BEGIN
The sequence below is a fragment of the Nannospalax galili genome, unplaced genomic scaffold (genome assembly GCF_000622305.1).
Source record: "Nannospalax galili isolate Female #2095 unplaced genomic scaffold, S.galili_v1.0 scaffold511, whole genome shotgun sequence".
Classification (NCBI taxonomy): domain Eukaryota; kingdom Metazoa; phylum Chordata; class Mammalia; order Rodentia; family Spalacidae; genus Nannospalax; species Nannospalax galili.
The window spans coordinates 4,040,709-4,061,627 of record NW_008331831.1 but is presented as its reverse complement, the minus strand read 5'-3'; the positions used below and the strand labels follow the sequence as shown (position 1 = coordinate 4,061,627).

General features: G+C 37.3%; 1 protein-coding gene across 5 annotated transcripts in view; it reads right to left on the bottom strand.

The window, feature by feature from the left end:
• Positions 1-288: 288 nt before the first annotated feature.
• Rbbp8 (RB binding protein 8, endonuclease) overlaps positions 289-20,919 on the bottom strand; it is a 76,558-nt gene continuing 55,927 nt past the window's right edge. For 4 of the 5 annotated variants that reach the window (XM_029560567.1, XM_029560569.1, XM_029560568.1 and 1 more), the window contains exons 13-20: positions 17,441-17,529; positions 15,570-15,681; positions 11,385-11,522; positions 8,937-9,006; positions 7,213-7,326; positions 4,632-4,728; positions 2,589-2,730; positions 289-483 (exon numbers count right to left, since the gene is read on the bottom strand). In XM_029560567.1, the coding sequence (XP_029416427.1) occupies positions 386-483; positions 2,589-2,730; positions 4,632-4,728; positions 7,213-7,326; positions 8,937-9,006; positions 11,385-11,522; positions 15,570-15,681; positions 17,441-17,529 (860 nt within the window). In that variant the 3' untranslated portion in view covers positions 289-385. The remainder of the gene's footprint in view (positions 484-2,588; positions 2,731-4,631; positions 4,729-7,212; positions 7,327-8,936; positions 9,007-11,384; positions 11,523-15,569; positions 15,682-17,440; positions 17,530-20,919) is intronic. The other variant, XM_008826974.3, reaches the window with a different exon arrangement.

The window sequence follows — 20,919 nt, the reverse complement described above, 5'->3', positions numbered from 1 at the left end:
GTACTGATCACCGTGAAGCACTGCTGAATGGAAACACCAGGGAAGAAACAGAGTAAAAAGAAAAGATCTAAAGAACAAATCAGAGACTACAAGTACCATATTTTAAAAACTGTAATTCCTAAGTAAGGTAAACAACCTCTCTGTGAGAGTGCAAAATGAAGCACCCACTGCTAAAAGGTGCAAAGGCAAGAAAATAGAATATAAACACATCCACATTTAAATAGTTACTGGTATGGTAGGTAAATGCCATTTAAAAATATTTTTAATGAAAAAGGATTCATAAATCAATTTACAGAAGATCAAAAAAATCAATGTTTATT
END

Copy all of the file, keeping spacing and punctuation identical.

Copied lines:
The sequence below is a fragment of the Nannospalax galili genome, unplaced genomic scaffold (genome assembly GCF_000622305.1).
Source record: "Nannospalax galili isolate Female #2095 unplaced genomic scaffold, S.galili_v1.0 scaffold511, whole genome shotgun sequence".
Classification (NCBI taxonomy): domain Eukaryota; kingdom Metazoa; phylum Chordata; class Mammalia; order Rodentia; family Spalacidae; genus Nannospalax; species Nannospalax galili.
The window spans coordinates 4,040,709-4,061,627 of record NW_008331831.1 but is presented as its reverse complement, the minus strand read 5'-3'; the positions used below and the strand labels follow the sequence as shown (position 1 = coordinate 4,061,627).

General features: G+C 37.3%; 1 protein-coding gene across 5 annotated transcripts in view; it reads right to left on the bottom strand.

The window, feature by feature from the left end:
• Positions 1-288: 288 nt before the first annotated feature.
• Rbbp8 (RB binding protein 8, endonuclease) overlaps positions 289-20,919 on the bottom strand; it is a 76,558-nt gene continuing 55,927 nt past the window's right edge. For 4 of the 5 annotated variants that reach the window (XM_029560567.1, XM_029560569.1, XM_029560568.1 and 1 more), the window contains exons 13-20: positions 17,441-17,529; positions 15,570-15,681; positions 11,385-11,522; positions 8,937-9,006; positions 7,213-7,326; positions 4,632-4,728; positions 2,589-2,730; positions 289-483 (exon numbers count right to left, since the gene is read on the bottom strand). In XM_029560567.1, the coding sequence (XP_029416427.1) occupies positions 386-483; positions 2,589-2,730; positions 4,632-4,728; positions 7,213-7,326; positions 8,937-9,006; positions 11,385-11,522; positions 15,570-15,681; positions 17,441-17,529 (860 nt within the window). In that variant the 3' untranslated portion in view covers positions 289-385. The remainder of the gene's footprint in view (positions 484-2,588; positions 2,731-4,631; positions 4,729-7,212; positions 7,327-8,936; positions 9,007-11,384; positions 11,523-15,569; positions 15,682-17,440; positions 17,530-20,919) is intronic. The other variant, XM_008826974.3, reaches the window with a different exon arrangement.

The window sequence follows — 20,919 nt, the reverse complement described above, 5'->3', positions numbered from 1 at the left end:
GTACTGATCACCGTGAAGCACTGCTGAATGGAAACACCAGGGAAGAAACAGAGTAAAAAGAAAAGATCTAAAGAACAAATCAGAGACTACAAGTACCATATTTTAAAAACTGTAATTCCTAAGTAAGGTAAACAACCTCTCTGTGAGAGTGCAAAATGAAGCACCCACTGCTAAAAGGTGCAAAGGCAAGAAAATAGAATATAAACACATCCACATTTAAATAGTTACTGGTATGGTAGGTAAATGCCATTTAAAAATATTTTTAATGAAAAAGGATTCATAAATCAATTTACAGAAGATCAAAAAAATCAATGTTTATT